nachos for baking

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The nachos went into a 400° oven for 10 minutes, just until the cheeses had melted. For serving, I topped the dish with cut-up tomatoes and dabs of sour cream. (The recipe calls for an additional topping of sliced radishes and chopped cilantro, but the amounts were so tiny I’d decided to forgo them.) Everything went together well, and we ate messily but enjoyably in the living room while watching the game.

dinner

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A squeeze of lime juice on each portion was nice, but the hot sauce wasn’t even needed; the beef mixture provided a good lively spiciness. To drink, Beloved Spouse dug into his wine lair to extricate a 10-year-old Pagani Ranch Zinfandel from Ridge Vineyards, which is almost the only California producer he’ll allow in the house. Both robust and elegant, the bottle matched beautifully with the assertive yet complex flavors of the nachos.

Good as these particular nachos were, this is the kind of recipe that can easily be modified for individual tastes. If I make it again – for next year’s Super Bowl? It could become a family tradition – I’m likely to give it a substantial layer of refried beans, less of the meat mixture, more jalapeños, and more cheese. I’d still skip the radishes, but maybe reinstate the cilantro. And maybe next year the Giants will make it all the way to the big game.

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SandovalLast week I wrote about a deeply disappointing dish that I’d made from my newest cookbook, Richard Sandoval’s New Latin Flavors. Despite the recipe’s problems, I resolved to give the book another try, so this week I got right back on the horse – with much happier results.

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I was attracted to a recipe for Shrimp and Bacon Quesadillas. Very cautious reading revealed no omissions or contradictions, no disappearing ingredients. The dish seemed to entail a fair amount of work, compared to quesadilla recipes I’d seen elsewhere (I’d never made my own before), but the ingredients weren’t particularly outré, and the entire filling mixture could be put together hours in advance. It looked promising.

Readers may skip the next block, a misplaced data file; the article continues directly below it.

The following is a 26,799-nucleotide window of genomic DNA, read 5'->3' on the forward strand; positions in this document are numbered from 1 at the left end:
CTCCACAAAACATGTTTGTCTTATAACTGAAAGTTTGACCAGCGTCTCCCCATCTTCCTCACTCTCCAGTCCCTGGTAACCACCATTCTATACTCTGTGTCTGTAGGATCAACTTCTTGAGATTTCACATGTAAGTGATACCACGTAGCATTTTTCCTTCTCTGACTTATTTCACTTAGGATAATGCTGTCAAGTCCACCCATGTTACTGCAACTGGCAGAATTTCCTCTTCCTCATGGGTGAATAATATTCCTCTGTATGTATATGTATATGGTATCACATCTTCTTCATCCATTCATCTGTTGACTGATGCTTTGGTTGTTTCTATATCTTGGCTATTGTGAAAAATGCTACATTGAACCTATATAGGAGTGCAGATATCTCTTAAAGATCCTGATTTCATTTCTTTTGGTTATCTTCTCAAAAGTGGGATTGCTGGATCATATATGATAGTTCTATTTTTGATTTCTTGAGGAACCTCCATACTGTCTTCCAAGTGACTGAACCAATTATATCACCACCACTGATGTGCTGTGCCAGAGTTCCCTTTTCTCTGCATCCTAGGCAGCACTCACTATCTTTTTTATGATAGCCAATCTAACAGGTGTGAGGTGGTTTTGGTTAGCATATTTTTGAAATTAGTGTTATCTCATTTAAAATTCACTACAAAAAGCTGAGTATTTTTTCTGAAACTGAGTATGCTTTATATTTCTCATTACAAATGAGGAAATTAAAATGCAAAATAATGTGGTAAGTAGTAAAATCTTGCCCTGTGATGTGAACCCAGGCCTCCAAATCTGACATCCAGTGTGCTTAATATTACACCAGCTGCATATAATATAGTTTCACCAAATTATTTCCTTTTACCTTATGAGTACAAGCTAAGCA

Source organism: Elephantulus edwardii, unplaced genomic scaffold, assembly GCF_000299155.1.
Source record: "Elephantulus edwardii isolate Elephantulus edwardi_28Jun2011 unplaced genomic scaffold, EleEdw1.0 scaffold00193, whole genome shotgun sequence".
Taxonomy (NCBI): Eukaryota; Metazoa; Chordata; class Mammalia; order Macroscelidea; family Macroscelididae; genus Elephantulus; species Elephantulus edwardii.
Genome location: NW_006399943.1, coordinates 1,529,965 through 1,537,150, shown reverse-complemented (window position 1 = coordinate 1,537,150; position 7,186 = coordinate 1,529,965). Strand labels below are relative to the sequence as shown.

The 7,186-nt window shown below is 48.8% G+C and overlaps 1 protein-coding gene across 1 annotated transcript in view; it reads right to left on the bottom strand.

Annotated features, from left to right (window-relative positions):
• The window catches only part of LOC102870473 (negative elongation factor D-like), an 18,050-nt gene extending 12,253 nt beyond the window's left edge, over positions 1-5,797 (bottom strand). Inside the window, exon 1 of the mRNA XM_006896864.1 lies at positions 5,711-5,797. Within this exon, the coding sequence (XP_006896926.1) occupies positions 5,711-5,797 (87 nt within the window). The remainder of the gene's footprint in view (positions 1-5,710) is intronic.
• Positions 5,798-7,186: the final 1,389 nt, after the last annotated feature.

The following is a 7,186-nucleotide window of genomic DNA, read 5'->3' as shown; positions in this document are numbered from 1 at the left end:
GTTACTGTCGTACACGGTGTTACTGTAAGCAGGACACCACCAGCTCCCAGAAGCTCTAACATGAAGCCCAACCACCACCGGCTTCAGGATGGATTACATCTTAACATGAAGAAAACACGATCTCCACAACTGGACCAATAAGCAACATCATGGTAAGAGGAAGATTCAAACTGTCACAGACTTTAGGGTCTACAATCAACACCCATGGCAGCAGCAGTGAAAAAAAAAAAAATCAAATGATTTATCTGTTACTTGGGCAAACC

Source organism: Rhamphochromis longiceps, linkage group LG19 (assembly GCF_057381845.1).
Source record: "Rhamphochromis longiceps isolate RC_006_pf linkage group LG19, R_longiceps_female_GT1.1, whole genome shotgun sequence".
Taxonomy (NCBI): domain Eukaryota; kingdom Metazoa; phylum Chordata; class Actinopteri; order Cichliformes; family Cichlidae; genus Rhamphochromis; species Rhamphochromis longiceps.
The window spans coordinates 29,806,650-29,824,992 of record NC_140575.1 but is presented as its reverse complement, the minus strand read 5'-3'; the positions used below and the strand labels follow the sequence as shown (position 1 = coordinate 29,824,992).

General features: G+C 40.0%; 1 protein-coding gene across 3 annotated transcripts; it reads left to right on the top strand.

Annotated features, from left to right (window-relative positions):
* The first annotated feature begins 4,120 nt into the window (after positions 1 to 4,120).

ingredients

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To start the filling I tossed peeled shrimps with chili powder, oil, and salt, then cooked them briefly in a skillet. Sandoval hadn’t specified the kind of chili, and what I had was de Arbol, a Mexican variety that’s extremely hot (“has tannic, smoky flavor with searing acidic heat.”). The specified tablespoonful of it looked like a daunting amount on my six ounces of shrimp, but I went ahead with it. They came out with considerable pungency.

shrimp

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The shrimp then had to cool in the refrigerator. While they did, I crisped some bacon, chopped it, and mixed it in a bowl with shredded sharp cheddar cheese, thinly sliced scallion, chopped pickled jalapeños, chopped cilantro, mayonnaise, and lemon juice. To me, that seemed an odd combination: the mayonnaise in particular. But I soldiered on. I confess, though, that when it came time to chop the shrimp and add them to the bowl, I wimped out: I put them in a sieve and sprayed them with water to rinse off some of the chili.

The completed filling went back into the refrigerator for the whole afternoon, and when I took it out in the evening, one whiff was enough to know that there was still plenty of chili in it.

filling

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As I said above, I’d never made quesadillas before, and cooking these was a bit tricky, requiring a rapid assembly-line technique. Fortunately I was able to enlist Beloved Spouse to work with me. Here’s how we did it:

  • Heat a large nonstick skillet.
  • Put in a 6-inch flour tortilla, cook 30 seconds.
  • Flip it over, spoon a portion of filling on the bottom half.
  • Fold the top half over the filling, cook 30 seconds.
  • Turn the tortilla over (not letting the filling spill out), cook 30 seconds.
  • Transfer it to a baking sheet, put it in a warming oven.
  • Put next tortilla in the skillet and repeat.